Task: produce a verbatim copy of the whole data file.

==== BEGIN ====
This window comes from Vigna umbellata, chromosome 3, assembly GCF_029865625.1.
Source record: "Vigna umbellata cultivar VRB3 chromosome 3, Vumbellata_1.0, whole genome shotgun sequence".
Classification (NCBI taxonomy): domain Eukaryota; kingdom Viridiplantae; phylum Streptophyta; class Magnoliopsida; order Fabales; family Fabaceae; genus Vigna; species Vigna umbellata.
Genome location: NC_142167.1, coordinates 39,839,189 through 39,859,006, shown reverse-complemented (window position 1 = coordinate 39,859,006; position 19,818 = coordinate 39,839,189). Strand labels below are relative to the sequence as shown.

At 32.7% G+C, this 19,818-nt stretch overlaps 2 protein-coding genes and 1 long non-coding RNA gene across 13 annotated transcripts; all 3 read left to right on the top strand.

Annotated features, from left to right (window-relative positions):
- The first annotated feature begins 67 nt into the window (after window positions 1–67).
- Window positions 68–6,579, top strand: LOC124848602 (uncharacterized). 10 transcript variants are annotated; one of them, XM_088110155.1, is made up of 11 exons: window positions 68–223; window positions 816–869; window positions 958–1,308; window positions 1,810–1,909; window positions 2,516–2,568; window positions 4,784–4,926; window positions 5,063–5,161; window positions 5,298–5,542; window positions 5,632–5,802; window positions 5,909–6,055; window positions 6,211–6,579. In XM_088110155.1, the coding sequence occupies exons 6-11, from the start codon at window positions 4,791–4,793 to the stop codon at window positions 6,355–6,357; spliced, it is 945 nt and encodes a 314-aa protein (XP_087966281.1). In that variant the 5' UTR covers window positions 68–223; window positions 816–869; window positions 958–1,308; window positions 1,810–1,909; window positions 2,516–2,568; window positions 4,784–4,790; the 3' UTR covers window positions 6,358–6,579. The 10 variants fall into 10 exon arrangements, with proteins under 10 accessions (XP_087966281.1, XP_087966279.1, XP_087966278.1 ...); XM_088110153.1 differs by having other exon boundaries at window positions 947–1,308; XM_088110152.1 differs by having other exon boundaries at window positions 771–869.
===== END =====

This window comes from Vigna umbellata, chromosome 3, assembly GCF_029865625.1.
Source record: "Vigna umbellata cultivar VRB3 chromosome 3, Vumbellata_1.0, whole genome shotgun sequence".
Classification (NCBI taxonomy): domain Eukaryota; kingdom Viridiplantae; phylum Streptophyta; class Magnoliopsida; order Fabales; family Fabaceae; genus Vigna; species Vigna umbellata.
Genome location: NC_142167.1, coordinates 39,839,189 through 39,859,006, shown reverse-complemented (window position 1 = coordinate 39,859,006; position 19,818 = coordinate 39,839,189). Strand labels below are relative to the sequence as shown.

At 32.7% G+C, this 19,818-nt stretch overlaps 2 protein-coding genes and 1 long non-coding RNA gene across 13 annotated transcripts; all 3 read left to right on the top strand.

Annotated features, from left to right (window-relative positions):
- The first annotated feature begins 67 nt into the window (after window positions 1–67).
- Window positions 68–6,579, top strand: LOC124848602 (uncharacterized). 10 transcript variants are annotated; one of them, XM_088110155.1, is made up of 11 exons: window positions 68–223; window positions 816–869; window positions 958–1,308; window positions 1,810–1,909; window positions 2,516–2,568; window positions 4,784–4,926; window positions 5,063–5,161; window positions 5,298–5,542; window positions 5,632–5,802; window positions 5,909–6,055; window positions 6,211–6,579. In XM_088110155.1, the coding sequence occupies exons 6-11, from the start codon at window positions 4,791–4,793 to the stop codon at window positions 6,355–6,357; spliced, it is 945 nt and encodes a 314-aa protein (XP_087966281.1). In that variant the 5' UTR covers window positions 68–223; window positions 816–869; window positions 958–1,308; window positions 1,810–1,909; window positions 2,516–2,568; window positions 4,784–4,790; the 3' UTR covers window positions 6,358–6,579. The 10 variants fall into 10 exon arrangements, with proteins under 10 accessions (XP_087966281.1, XP_087966279.1, XP_087966278.1 ...); XM_088110153.1 differs by having other exon boundaries at window positions 947–1,308; XM_088110152.1 differs by having other exon boundaries at window positions 771–869.